Photographic Printing on Non-Traditional Surfaces Katie Vice

UW-L Journal of Undergraduate Research XII (2009)
Photographic Printing on Non-Traditional Surfaces
Katie Vice
Faculty Sponsor: Roger Grant, Department of Art
The use of liquid emulsion is an alternative photographic printing process that allows the printer to
paint a light sensitive emulsion on (almost) any desired surface. Experimentation has been done
to determine what surfaces work well with liquid emulsion and how each surface affects the image
quality and visual communication. Surfaces being tested include canvas, linen, wood, steel, glass,
and watercolor paper. The emulsion is painted on in a darkroom and allowed to dry. Once dry the
surface can be exposed to a negative as a normal piece of photographic paper would be. The
developing process is slightly different from printing on fiber based paper and no stop bath is
used. While wet the image is very delicate, but after drying the emulsion embeds into the surface
that was coated. At this point light surfaces reveal the image better but darker surfaces have a
subtle quality that requires the viewer to take a closer look. The matte finish works well with
smooth, semi-shiny surfaces like wood and will likely print well on shiny surfaces such as the
glass and steel. The watercolor paper and canvas produce soft images, which works well for some
photographs. Brush marks are left behind and can add more visual appeal for some, but not all
images. Not all images work on every surface tested. As it goes, every image created has been an
I studied abroad in Florence, Italy at Santa Reparata International School of Art (SRISA) in the fall of 2008.
While there I took an Experimental Photography class, something that has not been offered at the University of
Wisconsin-La Crosse (UW-L). I learned several experimental techniques but I focused on printing with liquid
emulsion. Liquid emulsion, sometimes referred to by its common brand name Liquid Light, is a liquid version of the
light sensitive photo emulsion that is present on photo paper. It can be applied to many different surfaces, both twodimensional and three dimensional, but I focused on two dimensional surfaces. The substrates I printed on include
watercolor paper, canvas, linen, wood, glass and metal.
I used a product called Rollei Black Magic, variable contrast, because it was the only brand available to me in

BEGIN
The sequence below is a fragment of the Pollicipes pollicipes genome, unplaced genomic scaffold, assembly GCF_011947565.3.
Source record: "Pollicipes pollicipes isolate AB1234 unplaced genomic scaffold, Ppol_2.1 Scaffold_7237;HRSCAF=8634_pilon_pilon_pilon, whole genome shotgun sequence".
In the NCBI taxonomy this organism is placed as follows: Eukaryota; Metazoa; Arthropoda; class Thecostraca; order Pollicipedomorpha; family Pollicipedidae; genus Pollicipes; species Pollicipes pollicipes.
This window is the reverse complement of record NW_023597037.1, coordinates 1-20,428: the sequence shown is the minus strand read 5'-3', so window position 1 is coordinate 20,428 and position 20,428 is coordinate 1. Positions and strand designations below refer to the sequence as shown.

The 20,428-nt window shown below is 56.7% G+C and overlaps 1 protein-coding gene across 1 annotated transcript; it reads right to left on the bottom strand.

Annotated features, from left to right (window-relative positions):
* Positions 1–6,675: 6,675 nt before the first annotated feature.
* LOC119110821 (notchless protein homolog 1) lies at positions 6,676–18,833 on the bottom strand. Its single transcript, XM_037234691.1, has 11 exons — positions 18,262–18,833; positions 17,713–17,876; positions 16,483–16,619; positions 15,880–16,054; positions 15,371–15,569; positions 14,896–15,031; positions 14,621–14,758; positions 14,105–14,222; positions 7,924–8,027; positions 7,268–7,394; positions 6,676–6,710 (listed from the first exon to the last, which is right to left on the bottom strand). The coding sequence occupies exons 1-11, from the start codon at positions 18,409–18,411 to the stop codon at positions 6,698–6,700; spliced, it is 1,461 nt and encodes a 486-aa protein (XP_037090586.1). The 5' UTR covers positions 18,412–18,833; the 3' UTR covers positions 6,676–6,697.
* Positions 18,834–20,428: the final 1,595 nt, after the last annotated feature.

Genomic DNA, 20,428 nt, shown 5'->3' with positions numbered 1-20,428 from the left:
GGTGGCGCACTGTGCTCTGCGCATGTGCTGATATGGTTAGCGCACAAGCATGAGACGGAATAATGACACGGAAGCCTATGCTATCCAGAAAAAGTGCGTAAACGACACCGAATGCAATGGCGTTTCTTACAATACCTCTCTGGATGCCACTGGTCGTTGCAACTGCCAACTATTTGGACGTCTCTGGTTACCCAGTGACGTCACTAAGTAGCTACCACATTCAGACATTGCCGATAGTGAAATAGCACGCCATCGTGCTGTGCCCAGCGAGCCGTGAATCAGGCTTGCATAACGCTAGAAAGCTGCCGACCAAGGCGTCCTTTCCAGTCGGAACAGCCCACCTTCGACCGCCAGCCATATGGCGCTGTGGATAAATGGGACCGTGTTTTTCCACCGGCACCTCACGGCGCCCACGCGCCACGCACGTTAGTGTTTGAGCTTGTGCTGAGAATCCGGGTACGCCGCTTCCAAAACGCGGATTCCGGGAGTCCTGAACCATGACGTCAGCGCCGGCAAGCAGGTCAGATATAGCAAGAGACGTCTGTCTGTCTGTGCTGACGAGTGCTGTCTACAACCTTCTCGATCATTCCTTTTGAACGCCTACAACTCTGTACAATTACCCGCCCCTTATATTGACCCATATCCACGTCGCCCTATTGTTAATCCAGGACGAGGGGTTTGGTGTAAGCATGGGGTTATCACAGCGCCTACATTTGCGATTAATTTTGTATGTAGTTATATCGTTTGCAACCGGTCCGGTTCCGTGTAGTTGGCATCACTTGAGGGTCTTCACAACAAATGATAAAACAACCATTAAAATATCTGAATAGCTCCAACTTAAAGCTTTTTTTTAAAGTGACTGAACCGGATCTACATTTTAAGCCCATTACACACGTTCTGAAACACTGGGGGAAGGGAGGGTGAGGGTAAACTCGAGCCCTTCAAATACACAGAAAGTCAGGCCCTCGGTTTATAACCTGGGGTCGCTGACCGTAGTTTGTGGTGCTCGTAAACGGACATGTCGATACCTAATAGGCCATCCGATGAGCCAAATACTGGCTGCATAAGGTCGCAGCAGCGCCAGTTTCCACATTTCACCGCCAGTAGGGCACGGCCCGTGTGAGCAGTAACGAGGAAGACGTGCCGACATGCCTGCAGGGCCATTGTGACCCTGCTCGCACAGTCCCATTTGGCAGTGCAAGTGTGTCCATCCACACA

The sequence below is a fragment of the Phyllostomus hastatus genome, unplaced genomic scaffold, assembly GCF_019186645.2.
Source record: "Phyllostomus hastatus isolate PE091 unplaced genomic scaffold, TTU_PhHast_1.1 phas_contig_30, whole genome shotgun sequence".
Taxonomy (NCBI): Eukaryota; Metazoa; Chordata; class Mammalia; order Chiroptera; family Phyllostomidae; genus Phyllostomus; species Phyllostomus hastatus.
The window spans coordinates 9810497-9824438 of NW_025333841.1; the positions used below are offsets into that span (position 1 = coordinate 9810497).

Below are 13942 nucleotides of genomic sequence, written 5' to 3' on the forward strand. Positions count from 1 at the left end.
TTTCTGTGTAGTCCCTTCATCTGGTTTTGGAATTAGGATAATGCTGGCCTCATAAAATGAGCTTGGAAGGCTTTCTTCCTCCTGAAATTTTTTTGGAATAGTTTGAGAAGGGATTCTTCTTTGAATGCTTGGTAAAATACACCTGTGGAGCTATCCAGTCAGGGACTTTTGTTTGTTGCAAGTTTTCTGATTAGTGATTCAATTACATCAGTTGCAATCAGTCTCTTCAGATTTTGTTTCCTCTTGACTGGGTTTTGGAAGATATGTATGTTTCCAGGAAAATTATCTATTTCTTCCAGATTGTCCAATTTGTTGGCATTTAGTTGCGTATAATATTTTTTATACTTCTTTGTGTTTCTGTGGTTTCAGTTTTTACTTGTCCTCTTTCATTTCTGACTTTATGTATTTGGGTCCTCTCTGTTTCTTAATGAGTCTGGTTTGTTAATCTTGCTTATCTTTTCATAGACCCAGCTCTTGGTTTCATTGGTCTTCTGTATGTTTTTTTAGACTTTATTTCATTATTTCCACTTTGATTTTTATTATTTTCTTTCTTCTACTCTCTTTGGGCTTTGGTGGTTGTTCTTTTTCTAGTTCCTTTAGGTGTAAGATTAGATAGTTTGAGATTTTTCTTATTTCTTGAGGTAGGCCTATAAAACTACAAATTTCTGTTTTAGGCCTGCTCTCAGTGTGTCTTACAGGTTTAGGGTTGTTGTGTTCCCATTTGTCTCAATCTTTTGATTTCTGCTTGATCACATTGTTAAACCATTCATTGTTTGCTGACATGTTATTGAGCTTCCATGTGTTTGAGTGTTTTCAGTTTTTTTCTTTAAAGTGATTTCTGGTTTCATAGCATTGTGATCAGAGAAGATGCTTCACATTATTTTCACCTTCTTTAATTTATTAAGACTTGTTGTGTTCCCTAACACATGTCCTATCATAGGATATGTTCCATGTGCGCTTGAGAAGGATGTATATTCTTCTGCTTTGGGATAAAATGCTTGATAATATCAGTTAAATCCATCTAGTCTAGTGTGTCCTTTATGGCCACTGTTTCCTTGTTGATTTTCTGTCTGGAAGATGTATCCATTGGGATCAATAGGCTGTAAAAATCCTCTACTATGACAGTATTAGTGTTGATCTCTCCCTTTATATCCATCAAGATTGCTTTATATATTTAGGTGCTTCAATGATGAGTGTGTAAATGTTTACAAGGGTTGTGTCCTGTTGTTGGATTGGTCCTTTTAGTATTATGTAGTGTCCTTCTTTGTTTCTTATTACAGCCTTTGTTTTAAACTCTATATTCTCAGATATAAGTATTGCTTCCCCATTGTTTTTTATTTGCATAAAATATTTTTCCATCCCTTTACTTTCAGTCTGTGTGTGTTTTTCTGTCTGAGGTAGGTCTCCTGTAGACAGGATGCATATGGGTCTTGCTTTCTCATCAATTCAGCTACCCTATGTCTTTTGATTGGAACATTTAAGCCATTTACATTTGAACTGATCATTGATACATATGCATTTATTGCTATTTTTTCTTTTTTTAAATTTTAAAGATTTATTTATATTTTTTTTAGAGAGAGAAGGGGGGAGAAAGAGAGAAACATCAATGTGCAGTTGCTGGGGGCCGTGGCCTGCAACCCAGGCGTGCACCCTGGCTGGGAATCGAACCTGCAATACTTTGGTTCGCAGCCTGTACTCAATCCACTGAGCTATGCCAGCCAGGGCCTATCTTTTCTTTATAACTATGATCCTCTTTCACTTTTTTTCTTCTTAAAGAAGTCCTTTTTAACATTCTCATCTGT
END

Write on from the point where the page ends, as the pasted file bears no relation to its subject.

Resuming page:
Florence, although most brands should act similarly. I worked in a darkroom equipped with red and yellow safe
lights, although the yellow lights were on low and farther away from the table I worked on. (There are warnings on
label that indicate sensitivity to yellow light. Anyone using liquid emulsion should do a small test in their darkroom
before coating extensively.) The emulsion was heated in the container, in water to prevent burning. Once the
emulsion was warm enough to pour the amount needed was transferred into a tempered glass container. Thin coats
of the liquid emulsion were applied with a soft wide paintbrush but a foam brush works as well. A hair dryer was
used to help speed drying time in between coats and after the final coating. One coat was sufficient for paper,
canvas, and linen. Three or more thin coats were needed for wood, glass, and metal. Multiple thin coats worked
better than one thick coat. Smaller pieces of the same substrate also need to be coated similarly to work as test strips.
I coated two for every large print I expected to make. I printed as usual for black and white fiber based prints, using
appropriate filters. Developing time was between two and two and a half minutes. No stop bath was used. The
photos were fixed for 2 minutes and washed carefully in cold water. (Hot water, even warm water, will melt the
emulsion off the substrate.) After the image dried the emulsion embedded in the substrate. After the emulsion
embedded in the substrate the images were re-fixed and re-washed for longevity. Before coating the wood was
sanded, but not sealed, the glass was coated with a hardener, to break the surface tension, and the metal was coated
with polyurethane, to prevent any contact between the substrate and the silver in the emulsion. Printing was
conducted both at SRISA in Florence and at UW-La Crosse.